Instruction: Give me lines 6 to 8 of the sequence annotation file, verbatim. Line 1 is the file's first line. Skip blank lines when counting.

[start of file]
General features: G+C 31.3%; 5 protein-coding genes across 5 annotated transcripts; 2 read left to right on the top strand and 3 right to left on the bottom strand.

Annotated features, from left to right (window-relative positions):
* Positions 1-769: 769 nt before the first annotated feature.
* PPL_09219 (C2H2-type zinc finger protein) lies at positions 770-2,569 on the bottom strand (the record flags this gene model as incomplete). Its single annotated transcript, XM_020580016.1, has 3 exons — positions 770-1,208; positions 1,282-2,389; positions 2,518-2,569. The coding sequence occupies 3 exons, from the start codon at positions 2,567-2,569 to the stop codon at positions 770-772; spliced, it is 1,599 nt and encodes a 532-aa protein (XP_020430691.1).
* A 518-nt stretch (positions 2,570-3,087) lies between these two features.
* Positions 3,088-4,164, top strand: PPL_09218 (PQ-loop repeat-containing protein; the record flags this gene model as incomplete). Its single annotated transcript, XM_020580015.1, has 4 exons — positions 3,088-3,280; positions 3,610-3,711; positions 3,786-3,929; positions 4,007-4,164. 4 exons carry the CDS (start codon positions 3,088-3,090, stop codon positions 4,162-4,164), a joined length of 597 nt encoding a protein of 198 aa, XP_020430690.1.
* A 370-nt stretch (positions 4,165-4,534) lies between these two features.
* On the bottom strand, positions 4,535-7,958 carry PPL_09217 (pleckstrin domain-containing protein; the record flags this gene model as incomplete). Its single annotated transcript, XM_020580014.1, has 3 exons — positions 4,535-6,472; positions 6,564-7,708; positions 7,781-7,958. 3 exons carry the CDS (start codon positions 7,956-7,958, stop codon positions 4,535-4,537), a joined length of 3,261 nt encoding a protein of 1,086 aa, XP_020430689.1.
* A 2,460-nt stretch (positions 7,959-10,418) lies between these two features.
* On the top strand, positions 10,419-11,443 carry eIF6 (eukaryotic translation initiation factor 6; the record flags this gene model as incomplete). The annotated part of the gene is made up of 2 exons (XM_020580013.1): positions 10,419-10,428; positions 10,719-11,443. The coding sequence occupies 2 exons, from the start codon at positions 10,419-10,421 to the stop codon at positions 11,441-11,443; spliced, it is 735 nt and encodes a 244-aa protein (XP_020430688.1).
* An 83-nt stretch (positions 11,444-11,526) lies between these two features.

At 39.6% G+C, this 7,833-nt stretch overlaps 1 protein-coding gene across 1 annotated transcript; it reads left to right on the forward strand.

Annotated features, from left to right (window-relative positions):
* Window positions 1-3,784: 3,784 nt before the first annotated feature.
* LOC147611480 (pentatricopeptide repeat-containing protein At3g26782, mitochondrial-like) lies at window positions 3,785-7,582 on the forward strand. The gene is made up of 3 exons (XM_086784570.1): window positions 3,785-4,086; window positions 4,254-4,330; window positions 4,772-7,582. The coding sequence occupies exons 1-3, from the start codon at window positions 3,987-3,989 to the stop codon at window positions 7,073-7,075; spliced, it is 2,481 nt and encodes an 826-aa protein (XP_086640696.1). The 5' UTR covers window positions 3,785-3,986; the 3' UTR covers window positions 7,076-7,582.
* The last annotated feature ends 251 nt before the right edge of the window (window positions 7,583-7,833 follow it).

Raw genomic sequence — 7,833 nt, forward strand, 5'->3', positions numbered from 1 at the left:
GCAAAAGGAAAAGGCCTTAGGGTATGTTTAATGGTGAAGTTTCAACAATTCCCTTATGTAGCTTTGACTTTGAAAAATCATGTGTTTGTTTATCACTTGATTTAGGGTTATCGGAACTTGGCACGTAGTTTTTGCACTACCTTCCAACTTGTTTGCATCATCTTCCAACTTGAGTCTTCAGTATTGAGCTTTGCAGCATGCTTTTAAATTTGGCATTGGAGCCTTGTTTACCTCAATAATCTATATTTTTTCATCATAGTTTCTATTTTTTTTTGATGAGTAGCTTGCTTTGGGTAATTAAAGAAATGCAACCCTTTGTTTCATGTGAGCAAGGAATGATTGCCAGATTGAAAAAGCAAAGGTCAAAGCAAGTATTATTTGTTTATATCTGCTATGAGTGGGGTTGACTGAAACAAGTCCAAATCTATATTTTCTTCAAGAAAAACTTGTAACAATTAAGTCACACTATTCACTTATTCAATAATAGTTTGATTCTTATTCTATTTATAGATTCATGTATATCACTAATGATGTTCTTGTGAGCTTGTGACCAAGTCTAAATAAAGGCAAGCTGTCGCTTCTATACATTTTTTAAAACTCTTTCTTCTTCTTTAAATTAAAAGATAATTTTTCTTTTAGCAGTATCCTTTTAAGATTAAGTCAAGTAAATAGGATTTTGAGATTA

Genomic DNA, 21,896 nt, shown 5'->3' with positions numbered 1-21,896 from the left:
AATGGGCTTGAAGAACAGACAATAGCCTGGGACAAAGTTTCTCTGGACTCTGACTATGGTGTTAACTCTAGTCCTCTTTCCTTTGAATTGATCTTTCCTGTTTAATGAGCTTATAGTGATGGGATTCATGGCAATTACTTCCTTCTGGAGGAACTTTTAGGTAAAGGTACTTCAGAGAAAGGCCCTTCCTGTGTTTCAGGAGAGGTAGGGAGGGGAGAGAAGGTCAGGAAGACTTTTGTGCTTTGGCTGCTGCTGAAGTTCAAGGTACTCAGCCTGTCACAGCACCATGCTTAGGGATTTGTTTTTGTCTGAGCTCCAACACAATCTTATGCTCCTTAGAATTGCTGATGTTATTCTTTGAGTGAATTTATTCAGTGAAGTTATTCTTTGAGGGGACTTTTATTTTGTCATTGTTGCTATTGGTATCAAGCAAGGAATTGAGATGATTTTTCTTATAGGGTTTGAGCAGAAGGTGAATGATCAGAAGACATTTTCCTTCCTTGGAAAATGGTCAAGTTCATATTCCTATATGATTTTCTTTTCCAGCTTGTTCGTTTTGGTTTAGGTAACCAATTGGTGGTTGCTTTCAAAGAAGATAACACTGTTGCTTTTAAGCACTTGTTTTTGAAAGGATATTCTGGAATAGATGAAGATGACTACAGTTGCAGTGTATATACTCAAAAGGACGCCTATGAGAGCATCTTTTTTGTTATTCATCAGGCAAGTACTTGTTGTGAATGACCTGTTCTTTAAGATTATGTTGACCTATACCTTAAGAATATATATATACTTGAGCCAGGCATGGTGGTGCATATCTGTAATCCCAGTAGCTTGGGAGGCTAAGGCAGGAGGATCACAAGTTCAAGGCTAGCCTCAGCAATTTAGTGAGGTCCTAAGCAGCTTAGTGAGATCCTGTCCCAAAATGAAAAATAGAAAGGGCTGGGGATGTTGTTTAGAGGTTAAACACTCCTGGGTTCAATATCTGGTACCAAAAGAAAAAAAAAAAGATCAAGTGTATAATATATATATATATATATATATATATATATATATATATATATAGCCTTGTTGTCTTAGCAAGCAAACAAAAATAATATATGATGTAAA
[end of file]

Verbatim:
* Positions 3,088-4,164, top strand: PPL_09218 (PQ-loop repeat-containing protein; the record flags this gene model as incomplete). Its single annotated transcript, XM_020580015.1, has 4 exons — positions 3,088-3,280; positions 3,610-3,711; positions 3,786-3,929; positions 4,007-4,164. 4 exons carry the CDS (start codon positions 3,088-3,090, stop codon positions 4,162-4,164), a joined length of 597 nt encoding a protein of 198 aa, XP_020430690.1.
* A 370-nt stretch (positions 4,165-4,534) lies between these two features.
* On the bottom strand, positions 4,535-7,958 carry PPL_09217 (pleckstrin domain-containing protein; the record flags this gene model as incomplete). Its single annotated transcript, XM_020580014.1, has 3 exons — positions 4,535-6,472; positions 6,564-7,708; positions 7,781-7,958. 3 exons carry the CDS (start codon positions 7,956-7,958, stop codon positions 4,535-4,537), a joined length of 3,261 nt encoding a protein of 1,086 aa, XP_020430689.1.